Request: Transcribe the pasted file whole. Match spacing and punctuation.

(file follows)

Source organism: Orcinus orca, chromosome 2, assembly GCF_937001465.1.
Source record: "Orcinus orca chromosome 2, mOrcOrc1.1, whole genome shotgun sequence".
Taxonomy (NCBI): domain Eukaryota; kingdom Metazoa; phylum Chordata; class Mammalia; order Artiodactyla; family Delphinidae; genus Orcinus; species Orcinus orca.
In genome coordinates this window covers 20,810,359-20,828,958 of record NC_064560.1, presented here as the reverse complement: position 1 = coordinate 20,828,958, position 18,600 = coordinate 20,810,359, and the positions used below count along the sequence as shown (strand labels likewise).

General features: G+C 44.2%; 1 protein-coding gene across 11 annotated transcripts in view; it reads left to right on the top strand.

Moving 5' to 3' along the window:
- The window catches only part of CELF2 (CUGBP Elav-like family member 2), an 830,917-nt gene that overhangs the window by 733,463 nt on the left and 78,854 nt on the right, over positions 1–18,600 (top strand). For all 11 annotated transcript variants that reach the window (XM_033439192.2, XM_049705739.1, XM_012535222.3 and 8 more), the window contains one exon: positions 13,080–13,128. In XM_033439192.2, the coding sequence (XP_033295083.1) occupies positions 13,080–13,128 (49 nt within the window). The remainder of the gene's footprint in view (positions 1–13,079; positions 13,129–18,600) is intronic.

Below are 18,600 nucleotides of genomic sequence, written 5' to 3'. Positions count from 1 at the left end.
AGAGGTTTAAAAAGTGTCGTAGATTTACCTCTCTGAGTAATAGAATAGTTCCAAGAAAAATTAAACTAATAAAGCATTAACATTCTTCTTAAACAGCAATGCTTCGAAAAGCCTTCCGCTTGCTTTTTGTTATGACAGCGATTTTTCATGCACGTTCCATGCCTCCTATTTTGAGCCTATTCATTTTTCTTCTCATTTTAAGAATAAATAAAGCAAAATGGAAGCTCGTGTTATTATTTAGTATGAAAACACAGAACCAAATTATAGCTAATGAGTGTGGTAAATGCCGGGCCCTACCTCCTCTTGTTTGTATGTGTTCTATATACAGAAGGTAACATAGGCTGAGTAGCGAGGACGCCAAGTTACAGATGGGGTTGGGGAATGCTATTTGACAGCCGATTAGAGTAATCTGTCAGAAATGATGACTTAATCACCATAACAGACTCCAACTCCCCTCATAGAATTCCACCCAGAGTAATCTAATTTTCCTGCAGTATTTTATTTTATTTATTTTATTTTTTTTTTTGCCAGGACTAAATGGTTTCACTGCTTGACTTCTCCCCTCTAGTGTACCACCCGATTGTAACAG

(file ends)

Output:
Source organism: Orcinus orca, chromosome 2, assembly GCF_937001465.1.
Source record: "Orcinus orca chromosome 2, mOrcOrc1.1, whole genome shotgun sequence".
Taxonomy (NCBI): domain Eukaryota; kingdom Metazoa; phylum Chordata; class Mammalia; order Artiodactyla; family Delphinidae; genus Orcinus; species Orcinus orca.
In genome coordinates this window covers 20,810,359-20,828,958 of record NC_064560.1, presented here as the reverse complement: position 1 = coordinate 20,828,958, position 18,600 = coordinate 20,810,359, and the positions used below count along the sequence as shown (strand labels likewise).

General features: G+C 44.2%; 1 protein-coding gene across 11 annotated transcripts in view; it reads left to right on the top strand.

Moving 5' to 3' along the window:
- The window catches only part of CELF2 (CUGBP Elav-like family member 2), an 830,917-nt gene that overhangs the window by 733,463 nt on the left and 78,854 nt on the right, over positions 1–18,600 (top strand). For all 11 annotated transcript variants that reach the window (XM_033439192.2, XM_049705739.1, XM_012535222.3 and 8 more), the window contains one exon: positions 13,080–13,128. In XM_033439192.2, the coding sequence (XP_033295083.1) occupies positions 13,080–13,128 (49 nt within the window). The remainder of the gene's footprint in view (positions 1–13,079; positions 13,129–18,600) is intronic.

Below are 18,600 nucleotides of genomic sequence, written 5' to 3'. Positions count from 1 at the left end.
AGAGGTTTAAAAAGTGTCGTAGATTTACCTCTCTGAGTAATAGAATAGTTCCAAGAAAAATTAAACTAATAAAGCATTAACATTCTTCTTAAACAGCAATGCTTCGAAAAGCCTTCCGCTTGCTTTTTGTTATGACAGCGATTTTTCATGCACGTTCCATGCCTCCTATTTTGAGCCTATTCATTTTTCTTCTCATTTTAAGAATAAATAAAGCAAAATGGAAGCTCGTGTTATTATTTAGTATGAAAACACAGAACCAAATTATAGCTAATGAGTGTGGTAAATGCCGGGCCCTACCTCCTCTTGTTTGTATGTGTTCTATATACAGAAGGTAACATAGGCTGAGTAGCGAGGACGCCAAGTTACAGATGGGGTTGGGGAATGCTATTTGACAGCCGATTAGAGTAATCTGTCAGAAATGATGACTTAATCACCATAACAGACTCCAACTCCCCTCATAGAATTCCACCCAGAGTAATCTAATTTTCCTGCAGTATTTTATTTTATTTATTTTATTTTTTTTTTTGCCAGGACTAAATGGTTTCACTGCTTGACTTCTCCCCTCTAGTGTACCACCCGATTGTAACAG